COVID-19: Social Media Conspiracy
Following the outbreak of the novel coronavirus (COVID-19) Governments and medical officials are scrambling to provide the public with accurate and timely information about the pandemic virus, but those efforts are being undermined by the spread of misinformation and fake cures on social media platforms.
WhatsApp, which is owned by Facebook (), is coming under renewed scrutiny over how it handles misinformation as the coronavirus pandemic rampages across the globe, infecting more than 200,000 people and killing over 8,000, according to figures compiled by Johns Hopkins University.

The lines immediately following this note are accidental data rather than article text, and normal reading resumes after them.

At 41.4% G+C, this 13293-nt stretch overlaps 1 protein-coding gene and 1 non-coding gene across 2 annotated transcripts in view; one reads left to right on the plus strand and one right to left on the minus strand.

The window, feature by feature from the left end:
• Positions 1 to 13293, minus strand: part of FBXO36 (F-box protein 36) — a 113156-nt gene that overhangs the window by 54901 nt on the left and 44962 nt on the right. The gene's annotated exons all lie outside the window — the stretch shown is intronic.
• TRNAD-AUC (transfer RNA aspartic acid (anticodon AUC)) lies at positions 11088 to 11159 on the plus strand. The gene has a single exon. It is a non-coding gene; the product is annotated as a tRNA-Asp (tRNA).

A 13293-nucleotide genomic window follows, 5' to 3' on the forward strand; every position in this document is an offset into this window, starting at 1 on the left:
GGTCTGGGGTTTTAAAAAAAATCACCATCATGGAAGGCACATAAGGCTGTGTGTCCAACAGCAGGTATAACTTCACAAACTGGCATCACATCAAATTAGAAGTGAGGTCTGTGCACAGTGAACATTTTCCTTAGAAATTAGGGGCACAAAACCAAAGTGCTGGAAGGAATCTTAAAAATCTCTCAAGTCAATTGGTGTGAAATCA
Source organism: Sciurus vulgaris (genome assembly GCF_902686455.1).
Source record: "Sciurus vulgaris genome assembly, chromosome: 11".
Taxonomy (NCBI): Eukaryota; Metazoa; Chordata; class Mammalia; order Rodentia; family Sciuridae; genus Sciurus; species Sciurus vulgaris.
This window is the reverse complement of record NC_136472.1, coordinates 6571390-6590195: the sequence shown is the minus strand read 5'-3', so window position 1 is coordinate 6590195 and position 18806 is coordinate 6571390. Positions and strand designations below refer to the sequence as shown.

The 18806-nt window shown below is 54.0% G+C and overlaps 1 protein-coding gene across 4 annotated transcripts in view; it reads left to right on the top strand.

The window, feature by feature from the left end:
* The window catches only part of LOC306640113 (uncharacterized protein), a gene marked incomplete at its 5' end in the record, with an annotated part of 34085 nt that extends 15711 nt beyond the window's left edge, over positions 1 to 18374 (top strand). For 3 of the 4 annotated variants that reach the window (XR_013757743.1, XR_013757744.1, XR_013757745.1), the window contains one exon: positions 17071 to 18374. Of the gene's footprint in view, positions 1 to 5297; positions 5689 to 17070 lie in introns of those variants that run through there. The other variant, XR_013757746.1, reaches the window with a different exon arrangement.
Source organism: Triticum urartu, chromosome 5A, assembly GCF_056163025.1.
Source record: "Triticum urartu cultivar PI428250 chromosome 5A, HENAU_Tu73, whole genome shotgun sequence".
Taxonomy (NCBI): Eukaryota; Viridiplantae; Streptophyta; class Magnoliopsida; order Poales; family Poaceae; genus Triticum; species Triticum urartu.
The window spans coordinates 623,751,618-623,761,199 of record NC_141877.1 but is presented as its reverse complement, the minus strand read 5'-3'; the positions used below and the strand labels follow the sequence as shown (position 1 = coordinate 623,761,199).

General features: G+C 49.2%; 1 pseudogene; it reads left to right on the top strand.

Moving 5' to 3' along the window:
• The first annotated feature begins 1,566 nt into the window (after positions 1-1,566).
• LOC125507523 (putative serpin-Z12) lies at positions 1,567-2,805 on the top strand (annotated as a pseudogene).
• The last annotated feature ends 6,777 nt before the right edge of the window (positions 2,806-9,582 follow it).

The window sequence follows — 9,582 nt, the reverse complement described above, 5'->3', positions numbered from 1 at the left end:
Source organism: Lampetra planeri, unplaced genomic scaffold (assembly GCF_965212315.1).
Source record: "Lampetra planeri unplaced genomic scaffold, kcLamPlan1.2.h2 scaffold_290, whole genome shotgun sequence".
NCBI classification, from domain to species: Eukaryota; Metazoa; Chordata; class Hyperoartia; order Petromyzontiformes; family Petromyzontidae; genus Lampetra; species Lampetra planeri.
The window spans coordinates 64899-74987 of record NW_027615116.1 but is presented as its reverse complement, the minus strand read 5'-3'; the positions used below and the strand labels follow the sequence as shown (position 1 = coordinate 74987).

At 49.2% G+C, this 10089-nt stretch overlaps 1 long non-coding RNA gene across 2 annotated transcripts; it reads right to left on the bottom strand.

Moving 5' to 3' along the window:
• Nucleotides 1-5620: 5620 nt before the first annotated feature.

“I am urging everyone to please stop sharing unverified info on WhatsApp groups,” Irish Prime Minister Leo Varadkar said Monday on Twitter. “These messages are scaring and confusing people and causing real damage. Please get your info from official and trusted sources.”
Because WhatsApp messages are encrypted in a way that allows them to be seen only by the sender and recipient, public health officials and watchdog groups are struggling to track the spread of coronavirus misinformation. WhatsApp itself does not monitor the flow of messages on the platform.
WhatsApp says it has taken steps to curb misinformation, it is donating to fact checking groups and users can forward messages to special accounts that can verify information.